ELMONT, N.Y. -- It's almost impossible for a trainer to win a Triple Crown race and be an invisible man, but Tom Albertrani pulled it off, through no fault of his own.
As his handsome colt Bernardini was sailing through the stretch at Pimlico five years ago to win the Preakness, nearly every eye at the racetrack and across the nation was fixed instead on the struggling Barbaro. The Kentucky Derby winner was pulled up after fracturing his right hind leg, and the long shadow cast by his injury left little room in anyone's memory for whatever else happened that day.
Bernardini went on to win the Travers Stakes and Jockey Club Gold Cup, and was named the top 3-year-old male horse of 2006. A success in his budding career at stud, Bernardini has sired Stay Thirsty, one of 11 horses Albertrani will be trying to beat in Saturday's $1 million Belmont Stakes with his horse, Blue Grass winner Brilliant Speed.
"They're so hard to come by," Albertrani said of earning a jewel in the Crown. "You don't have a horse that's going to be in a Triple Crown race every year. When you have one, you're very fortunate. I was very fortunate to have Bernardini. Brilliant Speed and King Congie [seventh in the Preakness] this year, they both came into the Derby picture very late. It's nice having a horse of that caliber in your barn and being able to participate in these races."
This will be Albertrani's second attempt at a Belmont. In 2006, just three weeks after winning the Preakness with Bernardini (who did not run in the Belmont), Albertrani saddled Deputy Glitters to a 10th-place finish. He beat only one horse.
This time around, Albertrani is holding a stronger hand, despite the 15-1 morning line odds assigned to Brilliant Speed. The mile and a half Belmont distance offers him a great opportunity to cash in on his stamina-packed bloodlines. His famous relations include numerous Belmont winners, most notably the immortal Secretariat.
"My horse probably has the best pedigree of all [of this year's contenders]," Albertrani said. "There's always that question about surface, but I think we got over that at Churchill. We saw him finish well in the Derby. He was one of the horses who came from the furthest back and made up a lot of ground."
Brilliant Speed's first two efforts were losing ones on dirt as a 2-year-old, but the sprints of 5 and 7 furlongs were a poor match for his distance DNA. After five turf starts (one win and four in-the-money finishes, all at a mile or longer), he won the Blue Grass on Keeneland's Polytrack. The Live Oak Plantation homebred made his return to the dirt in the Derby, where he was seventh after going eight-wide into the stretch and displayed a good, but not good enough, late kick.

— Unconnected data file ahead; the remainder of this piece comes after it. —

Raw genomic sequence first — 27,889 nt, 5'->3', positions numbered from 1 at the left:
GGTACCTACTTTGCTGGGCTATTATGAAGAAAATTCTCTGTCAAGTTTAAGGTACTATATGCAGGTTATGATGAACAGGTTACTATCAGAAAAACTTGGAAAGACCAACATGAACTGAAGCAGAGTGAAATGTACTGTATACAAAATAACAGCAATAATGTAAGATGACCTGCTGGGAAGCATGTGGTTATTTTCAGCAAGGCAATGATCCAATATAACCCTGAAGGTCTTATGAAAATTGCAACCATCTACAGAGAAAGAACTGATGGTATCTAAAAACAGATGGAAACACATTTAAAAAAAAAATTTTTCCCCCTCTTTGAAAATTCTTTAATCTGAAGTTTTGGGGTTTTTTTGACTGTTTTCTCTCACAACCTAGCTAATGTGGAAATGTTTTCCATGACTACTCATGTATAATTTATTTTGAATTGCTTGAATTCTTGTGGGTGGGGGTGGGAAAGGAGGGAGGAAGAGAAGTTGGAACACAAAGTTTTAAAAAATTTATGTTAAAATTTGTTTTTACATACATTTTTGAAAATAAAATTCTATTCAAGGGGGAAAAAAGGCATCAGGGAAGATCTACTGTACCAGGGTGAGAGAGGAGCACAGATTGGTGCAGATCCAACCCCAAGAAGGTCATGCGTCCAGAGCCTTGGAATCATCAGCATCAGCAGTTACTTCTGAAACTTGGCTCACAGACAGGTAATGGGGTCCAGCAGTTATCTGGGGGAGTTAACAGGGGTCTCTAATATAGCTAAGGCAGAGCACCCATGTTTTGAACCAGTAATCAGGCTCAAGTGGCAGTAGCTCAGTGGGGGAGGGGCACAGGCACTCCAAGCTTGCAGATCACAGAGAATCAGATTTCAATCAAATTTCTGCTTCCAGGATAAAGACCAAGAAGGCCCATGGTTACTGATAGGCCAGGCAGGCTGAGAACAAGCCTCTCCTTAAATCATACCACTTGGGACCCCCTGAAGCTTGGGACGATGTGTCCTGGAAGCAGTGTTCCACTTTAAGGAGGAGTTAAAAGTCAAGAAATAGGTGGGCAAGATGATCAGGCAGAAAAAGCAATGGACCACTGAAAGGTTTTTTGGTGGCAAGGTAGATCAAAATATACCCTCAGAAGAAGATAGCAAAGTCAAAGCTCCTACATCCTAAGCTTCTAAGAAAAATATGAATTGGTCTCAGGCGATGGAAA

Winning the biggest race on his home track would be especially meaningful for the Brooklyn-born Albertrani. He grew up in Valley Stream, about two miles from Belmont's stable gate, and started working at age 13 on the backstretch. His uncle, Jack Abatemarco, was a trainer.
"I'm very familiar with Belmont. It's always been a second home," said Albertrani, who famously worked as an assistant to Bill Mott during Cigar's championship campaigns. "I was a hot walker, a groom, an exercise rider, a jockey. Everything but night watchman. I don't think I did that. Maybe I did, I can't remember. You start from the bottom and work your way up.
"To win a Belmont would be unbelievable," he said. "For me, being from Brooklyn and moving out here [to Long Island] when I was 10 years old, this would be a special race to win for a hometown boy."
And this time, everybody would be paying attention.
Preakness winner Shackleford, memorably washy in the post parade for that race, went to the track at Belmont today. In the humid late-morning heat, every horse -- and human for that matter -- was sweating profusely. "He's handling the heat better than I am," said trainer Dale Romans. Due to the forecast of potentially record-setting heat in the afternoon, Belmont Park canceled its nine-race card. The temperature is due to drop dramatically by Saturday. Kathy Ritvo, trainer of Mucho Macho Man, said the attention paid to her during the Triple Crown trail has given a boost to an important cause. "I shot a commercial for the Kentucky [Organ Donor Registry] and we had a booth in Kentucky [for organ donor registration]," said Ritvo, whose life was saved by a heart transplant in 2008. "Look, I'm alive, and can you imagine? Training horses, after being so sick." Ritvo will be attempting to become the first female trainer to win a Belmont. The best finish was by Kingpost, trained by Dianne Carpenter, who was second to Risen Star in 1988.